Writing in 1782, J. Hector St. John de Crèvecoeur tried to define "the American, this new man." He was, Crèvecoeur argued, "neither a European nor a descendant of a European" but an "American, who, leaving behind all his ancient prejudices and manners, receives new ones from the new mode of life he has embraced, the new government he obeys, and the new rank he holds." Crèvecoeur presumed that America was a melting pot, that the environment created a homogeneous American culture, with similar values, beliefs, and social practices. Such cultural uniformity is inherently plausible. After all, most white colonial Americans worked the soil, enjoying the fruits of their labor, and practiced similar Protestant faiths. Moreover, they believed in private ownership of the means of production by individual cultivators. Generations of scholars, following the lead of Frederick Jackson Turner in the early twentieth century, argued that free and open land on the frontier created an American people whose identity was shaped by the independence land ownership provided and whose ideology was characterized by individualism, democracy, and equality of opportunity.
Colonial cultures, however, were far less uniform than Crèvecoeur imagined. The women and men who peopled early America--Native Americans, Africans, East Anglians, Welsh, Germans, Dutch, among many others--invented conflicting popular cultures, meshing the beliefs and practices of their birthplaces with the demands of the American environment and the cultures of their neighbors. Indians and Africans, a substantial part of the colonial population, have been ignored in models of cultural uniformity. Even white Protestant immigrants created diverse cultures. While sharing a common religious vision, Puritans and Anglicans, Baptists and Quakers, differed vehemently in the particulars of their faiths. In America, without the pressure of a strong Anglican established church, the particularities of each group were accentuated. By the end of the seventeenth century, the main lines of most of American popular cultures could be clearly seen.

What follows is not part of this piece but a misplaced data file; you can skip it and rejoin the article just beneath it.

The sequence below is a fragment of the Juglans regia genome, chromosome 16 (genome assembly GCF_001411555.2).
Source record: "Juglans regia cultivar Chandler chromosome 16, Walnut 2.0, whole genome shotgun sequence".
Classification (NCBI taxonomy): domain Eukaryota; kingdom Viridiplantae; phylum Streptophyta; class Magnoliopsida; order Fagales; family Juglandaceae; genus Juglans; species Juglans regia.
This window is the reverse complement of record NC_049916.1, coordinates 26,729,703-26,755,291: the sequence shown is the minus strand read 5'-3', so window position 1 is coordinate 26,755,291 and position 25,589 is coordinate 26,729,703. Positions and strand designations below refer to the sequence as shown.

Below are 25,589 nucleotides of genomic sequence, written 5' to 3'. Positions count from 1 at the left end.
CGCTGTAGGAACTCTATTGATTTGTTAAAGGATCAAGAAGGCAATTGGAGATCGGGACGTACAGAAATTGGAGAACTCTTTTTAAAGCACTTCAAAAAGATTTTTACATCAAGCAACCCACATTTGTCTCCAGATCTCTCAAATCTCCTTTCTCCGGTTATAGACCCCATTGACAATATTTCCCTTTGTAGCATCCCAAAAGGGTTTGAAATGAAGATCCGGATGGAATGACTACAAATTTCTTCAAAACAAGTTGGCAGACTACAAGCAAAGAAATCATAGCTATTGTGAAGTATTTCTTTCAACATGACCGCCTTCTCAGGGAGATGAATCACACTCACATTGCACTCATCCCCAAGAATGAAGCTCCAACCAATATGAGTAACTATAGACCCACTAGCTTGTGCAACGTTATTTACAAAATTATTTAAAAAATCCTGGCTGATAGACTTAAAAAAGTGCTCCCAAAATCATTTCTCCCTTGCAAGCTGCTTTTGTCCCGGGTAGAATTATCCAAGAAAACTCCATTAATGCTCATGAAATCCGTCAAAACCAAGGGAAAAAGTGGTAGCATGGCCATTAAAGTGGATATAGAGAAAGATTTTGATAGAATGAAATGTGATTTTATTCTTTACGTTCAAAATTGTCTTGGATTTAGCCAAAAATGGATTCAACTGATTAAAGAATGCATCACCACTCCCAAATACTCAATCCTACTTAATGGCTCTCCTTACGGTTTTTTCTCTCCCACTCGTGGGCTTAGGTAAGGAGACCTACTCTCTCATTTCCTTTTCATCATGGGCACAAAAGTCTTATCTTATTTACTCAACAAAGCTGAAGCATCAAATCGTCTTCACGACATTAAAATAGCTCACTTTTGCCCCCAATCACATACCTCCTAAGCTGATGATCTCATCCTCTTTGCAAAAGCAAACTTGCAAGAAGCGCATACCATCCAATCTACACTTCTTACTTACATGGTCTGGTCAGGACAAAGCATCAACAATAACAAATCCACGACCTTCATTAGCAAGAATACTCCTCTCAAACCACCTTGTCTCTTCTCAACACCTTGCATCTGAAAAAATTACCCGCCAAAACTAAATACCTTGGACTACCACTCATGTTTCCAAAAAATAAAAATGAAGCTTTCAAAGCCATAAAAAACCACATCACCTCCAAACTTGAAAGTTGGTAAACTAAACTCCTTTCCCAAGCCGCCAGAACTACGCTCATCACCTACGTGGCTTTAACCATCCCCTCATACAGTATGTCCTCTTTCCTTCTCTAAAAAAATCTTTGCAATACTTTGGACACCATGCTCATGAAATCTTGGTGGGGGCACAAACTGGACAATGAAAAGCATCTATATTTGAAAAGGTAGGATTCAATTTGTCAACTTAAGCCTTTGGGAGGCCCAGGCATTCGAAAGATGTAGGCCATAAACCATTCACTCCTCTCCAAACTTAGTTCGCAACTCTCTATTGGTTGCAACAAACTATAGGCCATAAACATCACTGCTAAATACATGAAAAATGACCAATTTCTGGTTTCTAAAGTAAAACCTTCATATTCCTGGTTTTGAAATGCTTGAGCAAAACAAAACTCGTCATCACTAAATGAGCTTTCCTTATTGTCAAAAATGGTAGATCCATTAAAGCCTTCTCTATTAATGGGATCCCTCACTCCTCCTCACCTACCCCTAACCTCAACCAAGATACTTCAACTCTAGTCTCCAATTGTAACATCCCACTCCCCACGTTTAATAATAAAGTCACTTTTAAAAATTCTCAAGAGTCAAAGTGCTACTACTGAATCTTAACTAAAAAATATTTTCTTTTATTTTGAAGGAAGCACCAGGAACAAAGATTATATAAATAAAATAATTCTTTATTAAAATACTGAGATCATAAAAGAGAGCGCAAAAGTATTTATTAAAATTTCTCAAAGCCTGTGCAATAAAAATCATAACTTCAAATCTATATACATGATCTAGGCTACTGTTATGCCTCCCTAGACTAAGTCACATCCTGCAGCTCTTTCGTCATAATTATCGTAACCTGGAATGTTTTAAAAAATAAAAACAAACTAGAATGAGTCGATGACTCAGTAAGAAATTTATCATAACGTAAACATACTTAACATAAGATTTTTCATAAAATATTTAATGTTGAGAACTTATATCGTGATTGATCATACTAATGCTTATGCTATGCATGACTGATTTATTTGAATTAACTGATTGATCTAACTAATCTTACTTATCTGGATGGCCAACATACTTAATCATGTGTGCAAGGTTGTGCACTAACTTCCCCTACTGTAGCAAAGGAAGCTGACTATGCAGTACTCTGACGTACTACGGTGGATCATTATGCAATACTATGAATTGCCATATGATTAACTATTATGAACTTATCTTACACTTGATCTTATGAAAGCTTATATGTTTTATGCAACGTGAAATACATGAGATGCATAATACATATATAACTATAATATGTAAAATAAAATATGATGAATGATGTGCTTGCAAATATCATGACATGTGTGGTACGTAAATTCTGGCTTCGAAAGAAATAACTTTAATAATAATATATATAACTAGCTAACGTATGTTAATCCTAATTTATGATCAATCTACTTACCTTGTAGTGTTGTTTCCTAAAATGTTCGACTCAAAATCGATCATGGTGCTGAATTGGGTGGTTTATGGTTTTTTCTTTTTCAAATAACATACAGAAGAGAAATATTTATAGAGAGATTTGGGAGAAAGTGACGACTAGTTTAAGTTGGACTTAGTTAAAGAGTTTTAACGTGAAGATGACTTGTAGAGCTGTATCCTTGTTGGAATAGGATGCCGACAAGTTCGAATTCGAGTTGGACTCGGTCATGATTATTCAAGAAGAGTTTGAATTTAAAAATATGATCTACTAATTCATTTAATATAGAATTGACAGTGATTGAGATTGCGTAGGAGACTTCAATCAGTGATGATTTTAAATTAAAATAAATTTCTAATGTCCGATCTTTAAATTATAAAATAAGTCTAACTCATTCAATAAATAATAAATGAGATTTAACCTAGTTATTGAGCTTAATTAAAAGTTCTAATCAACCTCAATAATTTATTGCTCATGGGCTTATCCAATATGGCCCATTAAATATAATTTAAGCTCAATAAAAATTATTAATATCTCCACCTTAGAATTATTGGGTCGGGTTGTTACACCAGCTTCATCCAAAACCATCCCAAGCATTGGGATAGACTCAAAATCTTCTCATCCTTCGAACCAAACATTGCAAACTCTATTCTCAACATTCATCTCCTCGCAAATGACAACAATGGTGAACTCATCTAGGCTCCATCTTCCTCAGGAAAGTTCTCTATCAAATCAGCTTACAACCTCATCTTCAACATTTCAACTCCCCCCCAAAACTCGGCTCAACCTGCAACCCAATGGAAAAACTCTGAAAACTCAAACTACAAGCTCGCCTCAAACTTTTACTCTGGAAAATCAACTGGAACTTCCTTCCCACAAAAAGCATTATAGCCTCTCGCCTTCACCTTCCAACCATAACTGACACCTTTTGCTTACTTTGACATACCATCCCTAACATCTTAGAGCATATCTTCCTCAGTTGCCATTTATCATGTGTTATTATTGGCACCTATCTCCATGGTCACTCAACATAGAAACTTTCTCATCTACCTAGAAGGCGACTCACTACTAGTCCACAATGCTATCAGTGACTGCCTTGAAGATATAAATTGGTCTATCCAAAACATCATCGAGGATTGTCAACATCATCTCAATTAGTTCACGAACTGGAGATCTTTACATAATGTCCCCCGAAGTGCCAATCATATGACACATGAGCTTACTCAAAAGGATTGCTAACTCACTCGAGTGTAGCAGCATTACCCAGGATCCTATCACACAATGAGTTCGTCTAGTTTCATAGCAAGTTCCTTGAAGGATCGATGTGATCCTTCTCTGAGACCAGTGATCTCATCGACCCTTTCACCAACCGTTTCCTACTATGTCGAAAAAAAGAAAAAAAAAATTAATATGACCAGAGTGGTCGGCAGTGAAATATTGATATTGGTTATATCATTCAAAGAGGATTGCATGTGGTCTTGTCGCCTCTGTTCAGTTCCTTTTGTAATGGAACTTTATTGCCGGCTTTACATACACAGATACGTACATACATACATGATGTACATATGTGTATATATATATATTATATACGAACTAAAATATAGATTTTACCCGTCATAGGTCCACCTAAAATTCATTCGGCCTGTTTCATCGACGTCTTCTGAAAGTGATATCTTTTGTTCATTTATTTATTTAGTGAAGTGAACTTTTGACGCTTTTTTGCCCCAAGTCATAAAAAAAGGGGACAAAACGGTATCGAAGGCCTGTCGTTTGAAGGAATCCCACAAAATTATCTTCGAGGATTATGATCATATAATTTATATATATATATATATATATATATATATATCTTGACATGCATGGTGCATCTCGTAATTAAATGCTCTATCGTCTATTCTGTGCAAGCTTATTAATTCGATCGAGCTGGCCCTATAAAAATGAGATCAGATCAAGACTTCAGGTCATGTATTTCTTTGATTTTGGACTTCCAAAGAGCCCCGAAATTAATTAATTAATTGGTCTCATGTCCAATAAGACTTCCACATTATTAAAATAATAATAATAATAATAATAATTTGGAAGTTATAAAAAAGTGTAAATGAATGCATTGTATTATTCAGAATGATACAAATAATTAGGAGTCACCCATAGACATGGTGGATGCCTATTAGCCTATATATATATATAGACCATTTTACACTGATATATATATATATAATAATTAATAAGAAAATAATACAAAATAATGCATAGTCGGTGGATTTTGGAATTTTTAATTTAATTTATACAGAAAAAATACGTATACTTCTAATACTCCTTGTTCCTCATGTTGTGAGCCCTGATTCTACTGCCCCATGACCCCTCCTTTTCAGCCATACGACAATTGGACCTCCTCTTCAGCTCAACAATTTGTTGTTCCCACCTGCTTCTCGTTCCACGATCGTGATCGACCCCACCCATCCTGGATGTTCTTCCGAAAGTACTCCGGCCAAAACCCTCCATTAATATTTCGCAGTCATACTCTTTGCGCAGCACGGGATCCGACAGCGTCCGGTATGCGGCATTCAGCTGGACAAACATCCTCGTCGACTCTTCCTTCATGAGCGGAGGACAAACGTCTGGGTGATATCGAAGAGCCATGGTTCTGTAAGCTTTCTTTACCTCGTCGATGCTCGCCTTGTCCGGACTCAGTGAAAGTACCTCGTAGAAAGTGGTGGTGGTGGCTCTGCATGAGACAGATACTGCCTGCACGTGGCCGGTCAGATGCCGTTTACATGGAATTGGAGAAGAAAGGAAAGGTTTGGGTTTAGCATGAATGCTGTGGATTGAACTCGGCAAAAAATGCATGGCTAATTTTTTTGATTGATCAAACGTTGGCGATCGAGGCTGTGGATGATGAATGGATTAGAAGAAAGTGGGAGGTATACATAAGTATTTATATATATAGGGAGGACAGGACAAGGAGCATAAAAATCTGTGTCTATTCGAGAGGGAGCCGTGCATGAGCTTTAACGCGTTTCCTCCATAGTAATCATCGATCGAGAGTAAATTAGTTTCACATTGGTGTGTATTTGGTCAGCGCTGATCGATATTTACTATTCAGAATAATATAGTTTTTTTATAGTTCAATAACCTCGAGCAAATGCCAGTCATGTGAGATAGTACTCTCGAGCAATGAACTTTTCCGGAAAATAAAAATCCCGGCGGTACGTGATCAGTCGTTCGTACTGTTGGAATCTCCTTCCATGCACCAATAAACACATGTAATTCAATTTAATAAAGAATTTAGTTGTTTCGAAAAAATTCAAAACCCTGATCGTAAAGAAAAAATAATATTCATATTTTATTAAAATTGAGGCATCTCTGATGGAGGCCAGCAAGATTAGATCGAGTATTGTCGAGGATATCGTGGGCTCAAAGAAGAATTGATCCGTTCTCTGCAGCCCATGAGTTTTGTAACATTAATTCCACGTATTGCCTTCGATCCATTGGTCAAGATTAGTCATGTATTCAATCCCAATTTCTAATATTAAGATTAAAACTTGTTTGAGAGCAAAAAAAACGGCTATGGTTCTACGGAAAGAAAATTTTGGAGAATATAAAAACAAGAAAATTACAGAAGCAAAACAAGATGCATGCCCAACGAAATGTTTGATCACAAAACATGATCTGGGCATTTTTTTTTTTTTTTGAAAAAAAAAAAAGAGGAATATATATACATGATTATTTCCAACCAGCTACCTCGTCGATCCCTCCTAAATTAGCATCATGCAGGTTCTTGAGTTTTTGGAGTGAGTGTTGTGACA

Notwithstanding continuing cultural differences among ethnic groups, there was some cultural convergence in the eighteenth century, a tendency for division among white colonists between a popular culture of the vast majority and a high culture of the ruling few who emulated their peers in England. Such cultural convergence within social classes had several sources. Waves of evangelical revivalism touched every colony at different times between the 1730s and 1780s, democratizing and personalizing religion, Christianizing the unchurched everywhere. Newly rich merchants, great planters, and lawyers received similar educations, built mansions in the English manner, and indulged in conspicuous consumption far beyond the reach of middling farmers.
The development of vernacular cultures in the colonial era depended upon two contrasting geographic facts: widely dispersed settlement and concentrated ethnic enclaves. Even on the eve of independence, most Americans--Indians and settlers alike--lived in isolated farm neighborhoods or villages, separated from neighbors a few miles away by almost impenetrable forests. Most were surrounded by people like themselves: Iroquois lived with Iroquois, Germans settled in Pennsylvania villages, East Anglians dominated many New England towns. Under such circumstances, contrasting popular cultures could flourish. An examination of three cultural indicators--forms of agriculture, patterns of social order, and family and gender mores--before colonization and after American settlement among Indians, New Englanders, white Virginians, and backcountry residents will suggest the ways that the interplay of received culture and environment made new popular cultures. Such an analysis, however, hardly exhausts the diversity of cultures in early America, ignoring, for example, African-Americans in the Chesapeake colonies and coastal...
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